Sarah E. Slocum, MD; Christina L. Wichman, DO; Shelby Kuehn, BA; Jennifer Doering, PhD, RN
Purpose: Teleconsultation has been a newly recognized avenue by which to provide psychiatric services to perinatal populations being treated either by psychiatric or primary care providers. The Periscope Project (TPP) is a business-hours teleconsultation line providing enrolled clinicians with access to a subspecialty-trained psychiatrist, as well as community resources and provider education. This study examines the differences in consultation between enrolled providers.
Methods: Encounter data was entered into REDCap by TPP’s team members. Data was analyzed using summary statistics. Satisfaction information was attained by follow-up survey.
Results: During the first 24 months of program activity, TPP had a total of 737 referred encounters, 70.4% from primary care and 20.5% from psychiatry. There were statistically significant differences between psychiatric and primary care providers in terms of recommendations for use of certain types of medications and use of diagnostic screenings, as well as differences in what providers would have recommended in absence of TPP’s involvement.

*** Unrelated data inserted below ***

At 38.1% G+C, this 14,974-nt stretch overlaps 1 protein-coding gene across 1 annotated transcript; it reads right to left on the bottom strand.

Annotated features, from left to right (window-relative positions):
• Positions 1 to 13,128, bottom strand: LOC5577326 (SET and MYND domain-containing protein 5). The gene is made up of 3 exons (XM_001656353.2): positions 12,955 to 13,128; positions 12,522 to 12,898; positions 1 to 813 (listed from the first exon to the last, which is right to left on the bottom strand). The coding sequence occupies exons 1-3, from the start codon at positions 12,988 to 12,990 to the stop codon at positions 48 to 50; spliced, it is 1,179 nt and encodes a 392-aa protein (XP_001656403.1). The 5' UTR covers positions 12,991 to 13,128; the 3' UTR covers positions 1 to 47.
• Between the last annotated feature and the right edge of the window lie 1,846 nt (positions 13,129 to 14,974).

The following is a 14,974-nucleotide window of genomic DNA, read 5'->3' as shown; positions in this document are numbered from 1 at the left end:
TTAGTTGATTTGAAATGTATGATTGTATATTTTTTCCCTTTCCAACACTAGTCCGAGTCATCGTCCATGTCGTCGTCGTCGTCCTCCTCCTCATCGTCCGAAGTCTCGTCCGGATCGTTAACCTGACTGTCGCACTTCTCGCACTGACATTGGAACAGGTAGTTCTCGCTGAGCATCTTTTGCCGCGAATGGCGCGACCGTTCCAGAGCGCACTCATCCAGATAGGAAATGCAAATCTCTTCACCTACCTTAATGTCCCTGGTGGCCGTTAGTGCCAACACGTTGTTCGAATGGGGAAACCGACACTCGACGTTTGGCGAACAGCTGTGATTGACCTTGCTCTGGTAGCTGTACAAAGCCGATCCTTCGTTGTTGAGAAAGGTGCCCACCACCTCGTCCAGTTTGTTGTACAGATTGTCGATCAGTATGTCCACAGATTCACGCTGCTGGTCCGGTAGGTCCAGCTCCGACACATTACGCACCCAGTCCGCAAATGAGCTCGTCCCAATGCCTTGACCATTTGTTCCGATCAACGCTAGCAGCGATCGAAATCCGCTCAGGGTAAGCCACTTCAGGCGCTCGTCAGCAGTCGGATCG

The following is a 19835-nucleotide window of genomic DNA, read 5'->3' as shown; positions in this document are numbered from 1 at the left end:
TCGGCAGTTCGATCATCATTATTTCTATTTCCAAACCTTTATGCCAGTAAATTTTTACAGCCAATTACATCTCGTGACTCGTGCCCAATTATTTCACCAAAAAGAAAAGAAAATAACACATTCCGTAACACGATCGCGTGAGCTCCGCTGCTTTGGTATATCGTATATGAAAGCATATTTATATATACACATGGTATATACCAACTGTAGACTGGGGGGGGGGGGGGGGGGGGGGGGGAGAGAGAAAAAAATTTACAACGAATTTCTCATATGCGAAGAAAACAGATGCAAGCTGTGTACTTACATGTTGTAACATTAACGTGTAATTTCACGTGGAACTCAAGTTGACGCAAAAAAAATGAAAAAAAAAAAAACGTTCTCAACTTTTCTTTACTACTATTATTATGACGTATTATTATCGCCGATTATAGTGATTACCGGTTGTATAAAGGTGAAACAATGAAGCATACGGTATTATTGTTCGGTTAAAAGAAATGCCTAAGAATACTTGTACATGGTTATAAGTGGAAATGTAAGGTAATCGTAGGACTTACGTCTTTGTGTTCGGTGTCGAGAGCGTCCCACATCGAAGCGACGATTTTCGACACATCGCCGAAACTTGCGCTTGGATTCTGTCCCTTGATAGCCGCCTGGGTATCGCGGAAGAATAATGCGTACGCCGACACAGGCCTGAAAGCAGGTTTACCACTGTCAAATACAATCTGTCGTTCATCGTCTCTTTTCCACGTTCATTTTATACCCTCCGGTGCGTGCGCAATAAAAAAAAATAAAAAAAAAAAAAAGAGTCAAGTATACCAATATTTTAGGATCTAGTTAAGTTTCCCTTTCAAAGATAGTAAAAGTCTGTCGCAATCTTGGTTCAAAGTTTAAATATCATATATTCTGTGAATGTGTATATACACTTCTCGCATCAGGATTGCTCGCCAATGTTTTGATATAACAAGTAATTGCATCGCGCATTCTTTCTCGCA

Conclusions: Differences in enrollee’s rationale for consultation allows for better understanding of the needs of front-line providers. Tailoring educational information and even teleconsultation information based on provider group can allow for more efficient patient care and resource utilization. Providers across the spectrum found TPP beneficial, indicating that continued availability to all providers caring for women of reproductive age is important.